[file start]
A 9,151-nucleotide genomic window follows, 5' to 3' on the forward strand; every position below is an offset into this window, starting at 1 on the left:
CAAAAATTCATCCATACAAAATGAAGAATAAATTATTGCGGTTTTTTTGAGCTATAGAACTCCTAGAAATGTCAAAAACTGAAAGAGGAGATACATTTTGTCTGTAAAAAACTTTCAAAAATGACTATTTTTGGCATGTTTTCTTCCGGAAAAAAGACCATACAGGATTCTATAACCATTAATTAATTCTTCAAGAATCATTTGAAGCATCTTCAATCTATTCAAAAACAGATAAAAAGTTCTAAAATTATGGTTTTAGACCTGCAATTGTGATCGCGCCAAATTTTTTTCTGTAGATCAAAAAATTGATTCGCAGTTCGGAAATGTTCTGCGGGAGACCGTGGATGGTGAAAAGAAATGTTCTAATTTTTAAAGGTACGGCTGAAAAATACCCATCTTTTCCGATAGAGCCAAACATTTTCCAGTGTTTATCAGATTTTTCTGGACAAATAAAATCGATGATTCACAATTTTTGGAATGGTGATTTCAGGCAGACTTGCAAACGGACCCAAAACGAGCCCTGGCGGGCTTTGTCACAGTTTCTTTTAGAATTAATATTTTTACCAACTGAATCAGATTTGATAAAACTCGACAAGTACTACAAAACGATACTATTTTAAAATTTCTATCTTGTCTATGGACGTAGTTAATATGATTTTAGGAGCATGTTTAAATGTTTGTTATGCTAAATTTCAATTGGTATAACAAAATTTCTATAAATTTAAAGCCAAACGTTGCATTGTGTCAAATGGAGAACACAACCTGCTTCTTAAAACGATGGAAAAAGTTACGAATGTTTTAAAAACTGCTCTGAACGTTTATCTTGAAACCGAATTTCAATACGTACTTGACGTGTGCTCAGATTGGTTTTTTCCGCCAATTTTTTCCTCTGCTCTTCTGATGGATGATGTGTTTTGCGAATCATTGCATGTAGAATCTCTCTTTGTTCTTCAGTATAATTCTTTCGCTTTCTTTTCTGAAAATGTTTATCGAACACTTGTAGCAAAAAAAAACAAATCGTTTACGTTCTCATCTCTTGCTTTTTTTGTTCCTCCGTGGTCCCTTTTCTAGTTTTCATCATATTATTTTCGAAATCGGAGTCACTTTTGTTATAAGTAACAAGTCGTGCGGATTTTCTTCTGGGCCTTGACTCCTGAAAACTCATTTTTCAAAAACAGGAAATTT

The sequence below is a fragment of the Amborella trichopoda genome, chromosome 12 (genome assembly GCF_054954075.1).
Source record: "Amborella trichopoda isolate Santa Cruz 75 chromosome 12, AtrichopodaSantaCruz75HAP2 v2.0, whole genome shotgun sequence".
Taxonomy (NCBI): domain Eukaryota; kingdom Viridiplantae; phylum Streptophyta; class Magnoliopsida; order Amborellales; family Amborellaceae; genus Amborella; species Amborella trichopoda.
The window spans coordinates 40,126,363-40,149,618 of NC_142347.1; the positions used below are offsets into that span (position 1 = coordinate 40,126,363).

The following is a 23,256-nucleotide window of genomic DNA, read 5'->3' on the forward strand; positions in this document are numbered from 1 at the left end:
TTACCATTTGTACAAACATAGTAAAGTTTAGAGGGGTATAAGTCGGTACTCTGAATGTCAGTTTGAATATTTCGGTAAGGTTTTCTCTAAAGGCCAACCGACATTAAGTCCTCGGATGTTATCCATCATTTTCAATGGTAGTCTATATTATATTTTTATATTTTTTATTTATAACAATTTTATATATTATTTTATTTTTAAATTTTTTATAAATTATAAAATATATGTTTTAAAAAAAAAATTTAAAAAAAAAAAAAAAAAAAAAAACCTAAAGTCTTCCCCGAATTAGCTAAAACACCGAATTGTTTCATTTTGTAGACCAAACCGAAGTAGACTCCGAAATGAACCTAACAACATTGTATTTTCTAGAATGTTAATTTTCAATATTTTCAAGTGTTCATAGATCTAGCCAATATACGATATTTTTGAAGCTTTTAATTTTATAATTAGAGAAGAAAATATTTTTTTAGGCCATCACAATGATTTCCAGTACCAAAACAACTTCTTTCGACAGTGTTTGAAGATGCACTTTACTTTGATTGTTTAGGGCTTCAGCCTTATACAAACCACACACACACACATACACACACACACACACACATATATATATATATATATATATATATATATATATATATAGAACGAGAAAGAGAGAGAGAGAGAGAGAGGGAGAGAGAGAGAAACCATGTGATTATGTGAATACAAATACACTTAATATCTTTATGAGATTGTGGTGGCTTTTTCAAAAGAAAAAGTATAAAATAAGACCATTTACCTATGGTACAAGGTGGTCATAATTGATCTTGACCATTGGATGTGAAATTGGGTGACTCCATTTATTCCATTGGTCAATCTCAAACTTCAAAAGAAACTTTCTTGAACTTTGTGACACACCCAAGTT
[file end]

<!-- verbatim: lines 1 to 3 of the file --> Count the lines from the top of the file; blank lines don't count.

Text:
A 9,151-nucleotide genomic window follows, 5' to 3' on the forward strand; every position below is an offset into this window, starting at 1 on the left:
CAAAAATTCATCCATACAAAATGAAGAATAAATTATTGCGGTTTTTTTGAGCTATAGAACTCCTAGAAATGTCAAAAACTGAAAGAGGAGATACATTTTGTCTGTAAAAAACTTTCAAAAATGACTATTTTTGGCATGTTTTCTTCCGGAAAAAAGACCATACAGGATTCTATAACCATTAATTAATTCTTCAAGAATCATTTGAAGCATCTTCAATCTATTCAAAAACAGATAAAAAGTTCTAAAATTATGGTTTTAGACCTGCAATTGTGATCGCGCCAAATTTTTTTCTGTAGATCAAAAAATTGATTCGCAGTTCGGAAATGTTCTGCGGGAGACCGTGGATGGTGAAAAGAAATGTTCTAATTTTTAAAGGTACGGCTGAAAAATACCCATCTTTTCCGATAGAGCCAAACATTTTCCAGTGTTTATCAGATTTTTCTGGACAAATAAAATCGATGATTCACAATTTTTGGAATGGTGATTTCAGGCAGACTTGCAAACGGACCCAAAACGAGCCCTGGCGGGCTTTGTCACAGTTTCTTTTAGAATTAATATTTTTACCAACTGAATCAGATTTGATAAAACTCGACAAGTACTACAAAACGATACTATTTTAAAATTTCTATCTTGTCTATGGACGTAGTTAATATGATTTTAGGAGCATGTTTAAATGTTTGTTATGCTAAATTTCAATTGGTATAACAAAATTTCTATAAATTTAAAGCCAAACGTTGCATTGTGTCAAATGGAGAACACAACCTGCTTCTTAAAACGATGGAAAAAGTTACGAATGTTTTAAAAACTGCTCTGAACGTTTATCTTGAAACCGAATTTCAATACGTACTTGACGTGTGCTCAGATTGGTTTTTTCCGCCAATTTTTTCCTCTGCTCTTCTGATGGATGATGTGTTTTGCGAATCATTGCATGTAGAATCTCTCTTTGTTCTTCAGTATAATTCTTTCGCTTTCTTTTCTGAAAATGTTTATCGAACACTTGTAGCAAAAAAAAACAAATCGTTTACGTTCTCATCTCTTGCTTTTTTTGTTCCTCCGTGGTCCCTTTTCTAGTTTTCATCATATTATTTTCGAAATCGGAGTCACTTTTGTTATAAGTAACAAGTCGTGCGGATTTTCTTCTGGGCCTTGACTCCTGAAAACTCATTTTTCAAAAACAGGAAATTT

The sequence below is a fragment of the Amborella trichopoda genome, chromosome 12 (genome assembly GCF_054954075.1).